On Friday, October 9, 2009, the Michigan Supreme Court peremptorily reversed and remanded two cases, ordered oral argument on the application in one case, and denied leave to appeal in five cases. In Auto-Owners Insurance Co. v. Ferwerda Enterprises, Inc., the Court peremptorily reversed the Court of Appeals decision because the Court concluded that the defendants' claim clearly fell within the coverage provided by the Auto-Owners' policy. The Court remanded the case to the Court of Appeals to consider whether the trial court properly assessed attorneys' fees and penalty interest against Auto-Owners.
In Andres v. State Farm Mutual Automobile Insurance Co., the Court also peremptorily reversed the Court of Appeals' decision. The Court concluded that even though State Farm may not have plead fraud with specificity as an affirmative defense to the plaintiff's claim, because State Farm did mention fraud in its affirmative defenses and the trial court's consideration of State Farm's fraud defense, the Court of Appeals erred by failing to consider State Farm's fraud defense to the parties' attendant care agreement. The Court remanded the case to the Court of Appeals for further consideration.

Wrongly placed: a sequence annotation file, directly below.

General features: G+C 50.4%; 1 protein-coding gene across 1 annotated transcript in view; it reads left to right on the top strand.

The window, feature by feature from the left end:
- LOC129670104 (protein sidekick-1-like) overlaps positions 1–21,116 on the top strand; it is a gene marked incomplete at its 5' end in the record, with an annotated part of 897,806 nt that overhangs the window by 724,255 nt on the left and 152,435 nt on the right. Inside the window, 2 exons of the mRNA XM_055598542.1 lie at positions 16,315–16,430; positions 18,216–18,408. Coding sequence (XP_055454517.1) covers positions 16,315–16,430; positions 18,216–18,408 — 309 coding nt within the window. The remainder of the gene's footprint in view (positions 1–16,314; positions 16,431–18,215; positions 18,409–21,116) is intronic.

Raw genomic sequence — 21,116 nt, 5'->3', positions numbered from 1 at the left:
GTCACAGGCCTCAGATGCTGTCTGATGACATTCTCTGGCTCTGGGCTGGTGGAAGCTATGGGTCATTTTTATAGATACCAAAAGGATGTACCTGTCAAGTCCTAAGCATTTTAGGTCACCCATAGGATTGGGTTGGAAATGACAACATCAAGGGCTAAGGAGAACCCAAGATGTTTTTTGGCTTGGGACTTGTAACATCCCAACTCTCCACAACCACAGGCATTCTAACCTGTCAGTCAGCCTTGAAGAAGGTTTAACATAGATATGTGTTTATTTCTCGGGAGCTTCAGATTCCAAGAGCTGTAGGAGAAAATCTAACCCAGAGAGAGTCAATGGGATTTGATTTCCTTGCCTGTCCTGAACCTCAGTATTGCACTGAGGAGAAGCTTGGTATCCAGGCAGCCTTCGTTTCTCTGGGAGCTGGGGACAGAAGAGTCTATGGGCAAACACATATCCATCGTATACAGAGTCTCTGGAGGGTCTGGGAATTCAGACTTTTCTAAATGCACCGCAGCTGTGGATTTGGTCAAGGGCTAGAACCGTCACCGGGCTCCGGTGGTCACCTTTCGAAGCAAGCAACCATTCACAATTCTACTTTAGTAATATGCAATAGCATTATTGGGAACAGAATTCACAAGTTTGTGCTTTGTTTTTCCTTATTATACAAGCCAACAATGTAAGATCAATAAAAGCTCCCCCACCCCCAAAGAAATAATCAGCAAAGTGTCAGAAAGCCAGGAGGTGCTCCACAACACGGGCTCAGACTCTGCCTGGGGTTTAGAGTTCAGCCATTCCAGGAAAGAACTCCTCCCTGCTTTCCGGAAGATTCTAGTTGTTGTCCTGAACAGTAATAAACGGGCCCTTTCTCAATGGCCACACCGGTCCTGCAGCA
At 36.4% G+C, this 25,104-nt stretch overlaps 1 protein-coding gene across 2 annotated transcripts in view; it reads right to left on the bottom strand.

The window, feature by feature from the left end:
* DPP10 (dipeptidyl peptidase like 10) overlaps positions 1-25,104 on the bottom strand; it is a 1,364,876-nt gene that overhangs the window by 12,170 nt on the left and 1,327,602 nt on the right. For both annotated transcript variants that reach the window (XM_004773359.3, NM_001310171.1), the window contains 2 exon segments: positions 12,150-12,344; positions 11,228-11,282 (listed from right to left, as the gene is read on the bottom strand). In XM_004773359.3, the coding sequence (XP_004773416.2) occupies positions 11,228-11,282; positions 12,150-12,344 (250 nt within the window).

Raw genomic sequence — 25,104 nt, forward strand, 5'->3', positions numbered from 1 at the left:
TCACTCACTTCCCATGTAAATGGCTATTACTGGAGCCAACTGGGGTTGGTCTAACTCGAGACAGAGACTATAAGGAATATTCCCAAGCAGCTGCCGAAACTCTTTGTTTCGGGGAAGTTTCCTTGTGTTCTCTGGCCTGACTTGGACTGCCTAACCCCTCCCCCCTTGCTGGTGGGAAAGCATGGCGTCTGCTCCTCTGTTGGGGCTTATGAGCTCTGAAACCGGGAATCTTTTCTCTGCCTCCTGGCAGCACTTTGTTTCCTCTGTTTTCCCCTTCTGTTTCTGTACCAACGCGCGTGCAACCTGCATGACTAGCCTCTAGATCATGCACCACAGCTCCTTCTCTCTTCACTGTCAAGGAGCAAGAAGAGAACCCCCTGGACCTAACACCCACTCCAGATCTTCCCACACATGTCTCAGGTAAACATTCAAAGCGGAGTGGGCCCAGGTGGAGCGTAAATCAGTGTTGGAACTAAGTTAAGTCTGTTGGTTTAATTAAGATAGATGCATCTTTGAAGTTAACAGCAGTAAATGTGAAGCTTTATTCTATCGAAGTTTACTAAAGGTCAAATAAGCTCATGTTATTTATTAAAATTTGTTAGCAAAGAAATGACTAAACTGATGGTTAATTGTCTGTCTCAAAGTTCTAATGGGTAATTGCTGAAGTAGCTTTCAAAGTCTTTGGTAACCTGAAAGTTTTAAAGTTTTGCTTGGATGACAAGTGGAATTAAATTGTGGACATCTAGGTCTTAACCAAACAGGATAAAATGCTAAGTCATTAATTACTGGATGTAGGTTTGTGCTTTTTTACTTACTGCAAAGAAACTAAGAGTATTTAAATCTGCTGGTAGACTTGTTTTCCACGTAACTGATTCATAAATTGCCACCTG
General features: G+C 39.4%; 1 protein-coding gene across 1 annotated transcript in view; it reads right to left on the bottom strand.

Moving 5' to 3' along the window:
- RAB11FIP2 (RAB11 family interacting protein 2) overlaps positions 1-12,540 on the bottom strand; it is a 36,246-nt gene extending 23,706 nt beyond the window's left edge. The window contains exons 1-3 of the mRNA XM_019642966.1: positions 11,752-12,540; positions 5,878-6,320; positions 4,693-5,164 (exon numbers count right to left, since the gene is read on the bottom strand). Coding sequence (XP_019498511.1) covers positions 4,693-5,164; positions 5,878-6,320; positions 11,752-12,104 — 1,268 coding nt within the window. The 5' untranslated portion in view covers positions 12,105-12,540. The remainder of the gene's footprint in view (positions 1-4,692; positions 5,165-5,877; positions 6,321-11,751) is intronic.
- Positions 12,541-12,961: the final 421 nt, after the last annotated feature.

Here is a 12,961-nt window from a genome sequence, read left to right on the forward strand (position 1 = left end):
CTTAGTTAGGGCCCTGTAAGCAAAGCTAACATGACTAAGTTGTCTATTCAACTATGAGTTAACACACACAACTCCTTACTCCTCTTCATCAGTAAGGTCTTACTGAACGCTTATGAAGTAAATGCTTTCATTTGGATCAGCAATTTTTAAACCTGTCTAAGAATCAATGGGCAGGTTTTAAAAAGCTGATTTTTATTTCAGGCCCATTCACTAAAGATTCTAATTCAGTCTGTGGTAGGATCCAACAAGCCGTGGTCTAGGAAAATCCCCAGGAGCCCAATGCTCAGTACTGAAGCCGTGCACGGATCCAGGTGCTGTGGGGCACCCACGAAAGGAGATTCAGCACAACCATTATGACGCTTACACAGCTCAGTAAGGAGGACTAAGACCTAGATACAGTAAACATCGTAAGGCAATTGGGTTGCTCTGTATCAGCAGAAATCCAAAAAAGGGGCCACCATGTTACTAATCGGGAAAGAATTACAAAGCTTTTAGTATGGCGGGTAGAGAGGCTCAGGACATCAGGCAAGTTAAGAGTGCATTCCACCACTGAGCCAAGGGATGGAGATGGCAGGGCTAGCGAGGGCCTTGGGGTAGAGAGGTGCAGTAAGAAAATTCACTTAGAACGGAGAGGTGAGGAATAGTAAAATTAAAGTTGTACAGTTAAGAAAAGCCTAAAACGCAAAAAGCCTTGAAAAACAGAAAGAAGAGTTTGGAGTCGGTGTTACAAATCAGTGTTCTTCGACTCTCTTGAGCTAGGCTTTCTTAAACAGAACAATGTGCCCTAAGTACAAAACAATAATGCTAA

In Shay v. Aldrich, the Court ordered oral argument on the application for leave to appeal. The Court ordered the parties to determine whether Romska v. Opper is rightly decided. Romska, an opinion written by Justice Markman while he was on the Court of Appeals, holds that a where a driver releases "all other parties, firms or corporations who are or might be liable," the releasor is barred from asserting claims against third parties to the release.